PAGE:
(Based on Likutei Sichos vol. 22, pp. 132-4)

Kedoshim

on Monday, 27 June 2011. Posted in Vayikra

Left over Sacrificial meat (19:6,8)

If, when sacrificing a peace-offering, a person has the intention of leaving over some of its meat past the prescribed time, then the entire sacrifice will not be “accepted favorably” by God (v. 6).

If however a person slaughtered the sacrifice with the intention of eating the meat within the correct time, but then he actually eats it after the time limit had elapsed, then while he has indeed “profaned what is holy to God” (v. 8), his sin does not invalidate the entire sacrifice.

At first glance, this appears to be illogical. For if he merely intends to eat part of its meat past the correct time, it invalidates the whole sacrifice; whereas if he actually did so, only the part of the sacrifice that was left over becomes invalid.

Surely, the act of leaving over sacrificial meat should be more severe than the mere intention to do so?

The explanation here is that thought is a general faculty which pervades all the activities that follow in its wake; whereas an action is more specific, limited to one deed in particular. An incorrect intention when offering a sacrifice is thus a general disqualification of the entire sacrifice; whereas the actual leaving over of sacrificial meat is a particular disqualification, which does not have the power to invalidate the earlier procedures which were carried out correctly.

In our daily lives, this teaches us the importance of faith, which is a general aspect of Judaism. A flaw in a person’s faith will negatively affect the observance of all the mitzvos he performs; whereas a flaw, for example, in the strings of a person’s tzitzis will not compromise his ability to observe the mitzvah of tefilin properly.

(Based on Sichas Shabbos Parshas Vayeilech 5746)

Acharei Mos

on Monday, 27 June 2011. Posted in Vayikra

Offering up the Incense

According to the Zohar, the purpose of offering incense in the Holy Temple is to subdue the potency of the evil inclination. This is alluded to by the fact that, unlike the sacrifices, not all the ingredients of the incense were from substances fit for human consumption, and one ingredient was foul-smelling. Thus, the burning of the incense represented the spiritual elevation of the very lowest of items, including the evil inclination itself.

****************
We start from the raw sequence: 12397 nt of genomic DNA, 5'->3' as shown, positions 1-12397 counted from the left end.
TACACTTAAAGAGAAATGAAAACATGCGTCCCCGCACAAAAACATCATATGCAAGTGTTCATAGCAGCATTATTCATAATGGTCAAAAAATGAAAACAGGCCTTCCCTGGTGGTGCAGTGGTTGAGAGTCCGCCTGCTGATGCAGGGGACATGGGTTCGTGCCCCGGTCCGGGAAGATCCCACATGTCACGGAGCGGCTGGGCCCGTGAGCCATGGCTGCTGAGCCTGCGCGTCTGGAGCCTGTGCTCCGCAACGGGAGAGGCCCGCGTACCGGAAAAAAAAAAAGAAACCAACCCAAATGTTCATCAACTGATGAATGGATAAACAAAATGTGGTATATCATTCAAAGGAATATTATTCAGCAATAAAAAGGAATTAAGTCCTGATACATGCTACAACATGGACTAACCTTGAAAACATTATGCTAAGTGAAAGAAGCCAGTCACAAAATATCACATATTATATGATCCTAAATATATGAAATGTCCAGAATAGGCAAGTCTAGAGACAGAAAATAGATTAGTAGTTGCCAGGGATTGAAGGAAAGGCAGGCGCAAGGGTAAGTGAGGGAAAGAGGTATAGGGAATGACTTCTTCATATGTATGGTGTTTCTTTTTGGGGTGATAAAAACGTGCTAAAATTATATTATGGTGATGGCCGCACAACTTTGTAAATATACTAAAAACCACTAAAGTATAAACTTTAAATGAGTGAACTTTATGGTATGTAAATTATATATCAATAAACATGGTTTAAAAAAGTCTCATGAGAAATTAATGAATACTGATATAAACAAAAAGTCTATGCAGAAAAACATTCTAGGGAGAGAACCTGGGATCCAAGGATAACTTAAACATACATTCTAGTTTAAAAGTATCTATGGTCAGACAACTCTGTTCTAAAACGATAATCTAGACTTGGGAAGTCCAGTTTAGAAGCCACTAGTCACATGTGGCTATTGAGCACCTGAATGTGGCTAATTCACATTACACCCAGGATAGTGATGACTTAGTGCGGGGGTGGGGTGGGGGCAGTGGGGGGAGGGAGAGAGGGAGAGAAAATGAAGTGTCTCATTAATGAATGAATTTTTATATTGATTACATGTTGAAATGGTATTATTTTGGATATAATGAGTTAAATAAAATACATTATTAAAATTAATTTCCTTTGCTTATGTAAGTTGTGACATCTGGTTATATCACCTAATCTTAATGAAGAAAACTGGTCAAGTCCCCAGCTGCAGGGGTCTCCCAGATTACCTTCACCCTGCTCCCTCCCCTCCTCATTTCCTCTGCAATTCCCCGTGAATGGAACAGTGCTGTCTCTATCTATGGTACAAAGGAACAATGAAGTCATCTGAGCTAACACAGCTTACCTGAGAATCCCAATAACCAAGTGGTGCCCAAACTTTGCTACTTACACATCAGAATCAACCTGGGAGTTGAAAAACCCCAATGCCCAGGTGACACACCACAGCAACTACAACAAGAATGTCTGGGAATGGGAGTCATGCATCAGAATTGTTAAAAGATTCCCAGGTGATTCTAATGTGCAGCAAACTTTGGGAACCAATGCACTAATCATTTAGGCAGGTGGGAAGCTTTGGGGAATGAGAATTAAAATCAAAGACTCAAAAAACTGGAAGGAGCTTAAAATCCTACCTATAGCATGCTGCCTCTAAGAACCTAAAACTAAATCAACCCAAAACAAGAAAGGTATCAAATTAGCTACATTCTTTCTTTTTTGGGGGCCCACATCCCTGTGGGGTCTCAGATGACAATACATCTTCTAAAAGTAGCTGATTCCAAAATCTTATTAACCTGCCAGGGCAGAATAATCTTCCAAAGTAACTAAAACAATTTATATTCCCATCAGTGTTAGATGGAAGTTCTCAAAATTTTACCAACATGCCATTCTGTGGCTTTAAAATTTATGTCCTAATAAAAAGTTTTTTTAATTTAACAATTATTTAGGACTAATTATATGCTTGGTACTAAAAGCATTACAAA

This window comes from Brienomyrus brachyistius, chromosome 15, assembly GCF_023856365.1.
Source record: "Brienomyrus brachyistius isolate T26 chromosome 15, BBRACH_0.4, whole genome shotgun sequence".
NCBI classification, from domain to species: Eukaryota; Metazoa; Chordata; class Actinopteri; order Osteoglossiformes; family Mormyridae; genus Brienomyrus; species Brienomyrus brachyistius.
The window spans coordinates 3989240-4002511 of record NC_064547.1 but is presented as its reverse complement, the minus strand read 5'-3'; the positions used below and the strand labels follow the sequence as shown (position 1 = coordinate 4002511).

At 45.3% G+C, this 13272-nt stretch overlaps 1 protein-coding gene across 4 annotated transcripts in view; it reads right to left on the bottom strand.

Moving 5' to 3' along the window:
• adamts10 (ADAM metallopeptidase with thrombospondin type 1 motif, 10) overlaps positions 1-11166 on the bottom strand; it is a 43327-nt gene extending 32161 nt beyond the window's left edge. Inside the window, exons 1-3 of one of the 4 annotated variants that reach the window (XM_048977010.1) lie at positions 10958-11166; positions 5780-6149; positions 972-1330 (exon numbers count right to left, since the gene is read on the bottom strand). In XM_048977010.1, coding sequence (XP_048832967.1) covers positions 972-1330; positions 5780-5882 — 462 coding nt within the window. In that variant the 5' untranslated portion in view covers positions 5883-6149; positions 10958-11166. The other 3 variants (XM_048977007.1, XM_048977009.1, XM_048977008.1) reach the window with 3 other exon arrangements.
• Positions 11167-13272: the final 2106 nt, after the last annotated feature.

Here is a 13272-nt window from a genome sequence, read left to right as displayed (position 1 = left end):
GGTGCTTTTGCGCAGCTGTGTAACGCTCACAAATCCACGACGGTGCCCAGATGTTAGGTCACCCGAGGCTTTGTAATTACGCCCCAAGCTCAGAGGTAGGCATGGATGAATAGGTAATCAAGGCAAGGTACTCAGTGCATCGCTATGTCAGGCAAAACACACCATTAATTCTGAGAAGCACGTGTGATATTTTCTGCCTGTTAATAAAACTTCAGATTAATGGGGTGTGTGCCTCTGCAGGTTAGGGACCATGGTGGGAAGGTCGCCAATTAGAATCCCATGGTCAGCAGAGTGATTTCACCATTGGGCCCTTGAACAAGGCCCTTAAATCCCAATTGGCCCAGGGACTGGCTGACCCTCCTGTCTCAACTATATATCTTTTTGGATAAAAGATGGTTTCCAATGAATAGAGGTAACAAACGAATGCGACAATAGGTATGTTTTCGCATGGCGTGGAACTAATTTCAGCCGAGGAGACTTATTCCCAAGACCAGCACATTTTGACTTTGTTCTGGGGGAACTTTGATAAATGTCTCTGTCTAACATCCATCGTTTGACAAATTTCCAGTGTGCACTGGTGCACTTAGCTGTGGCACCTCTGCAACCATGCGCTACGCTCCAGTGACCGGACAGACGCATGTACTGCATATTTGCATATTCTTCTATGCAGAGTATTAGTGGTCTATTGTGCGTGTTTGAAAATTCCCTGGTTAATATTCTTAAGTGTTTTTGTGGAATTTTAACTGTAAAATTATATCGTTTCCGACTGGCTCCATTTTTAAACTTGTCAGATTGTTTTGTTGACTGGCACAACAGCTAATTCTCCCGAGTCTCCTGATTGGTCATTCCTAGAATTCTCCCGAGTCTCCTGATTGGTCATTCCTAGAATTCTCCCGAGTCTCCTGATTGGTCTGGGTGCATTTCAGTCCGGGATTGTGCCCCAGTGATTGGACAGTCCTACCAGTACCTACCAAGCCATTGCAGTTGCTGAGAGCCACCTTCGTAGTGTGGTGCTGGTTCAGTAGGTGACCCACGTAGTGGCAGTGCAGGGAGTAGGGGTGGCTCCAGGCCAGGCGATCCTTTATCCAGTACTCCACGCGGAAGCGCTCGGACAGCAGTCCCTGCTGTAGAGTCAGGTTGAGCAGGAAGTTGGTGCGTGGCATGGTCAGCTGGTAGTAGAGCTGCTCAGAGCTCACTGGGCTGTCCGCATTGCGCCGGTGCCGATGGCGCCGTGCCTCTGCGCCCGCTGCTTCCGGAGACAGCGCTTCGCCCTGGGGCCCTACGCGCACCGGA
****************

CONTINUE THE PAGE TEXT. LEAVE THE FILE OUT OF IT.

However, this begs the question: on Yom Kippur the prosecuting forces of evil are temporarily silenced (Yoma 20a), so why did incense have to be offered as part of the special service of Yom Kippur (see v. 12-13)?

Chasidic thought explains that the incense of the rest of the year was comparable to teshuvah out of fear, which has the power to wipe away the sins of the past. The incense of Yom Kippur, however, is comparable to teshuvah out of love, which has the power to transform intentional transgressions into merits.

Thus, the incense of Yom Kippur is not a negative service aimed at wiping away the evil inclination, but has the positive goal of elevating the Jewish people to serve God in a truly unlimited manner, such that even the past is transformed for the good. For this reason, the incense was burned specifically in the Holy of Holies, where God’s absolute infinitude was revealed.

(Based on Likutei Sichos vol. 14, p. 129)

Metzora

on Monday, 27 June 2011. Posted in Vayikra

Tzara’as of houses

According to Chasidic thought, tzara’as has an extremely sublime spiritual source, which was “misdirected” and “fell down” to become the most severe of all types of ritual impurity. This idea is expressed most poignantly by the case of tzara’as of houses. For when the Jewish people destroyed their houses only to find hoards of Amorite gold, they had a clear, visible indication that there is a great degree of goodness “locked up” in the affliction of tzara’as.

And this is the inner reason why the laws of the tzara’as of houses are recorded in a section unto themselves (unlike the laws of contamination and purification of tzara’as of skin and clothes which are interwoven together). For since the tzara’as of houses openly reveals a deeper, inner good, it is utterly unique.

(Based on Likutei Sichos vol. 27, p. 107ff.)

 

Tazria

on Monday, 27 June 2011. Posted in Vayikra

“He should be brought to Aharon the priest” (13:2)

Kohanim (priests) are people of inherent kindness who bless the Jewish people with love. Therefore, when it comes to declaring somebody with the severe condition of tzara’as, which requires total isolation from the Jewish camp, it is imperative that this harsh judgment be done out of love, so the Torah requires it to be done by a priest.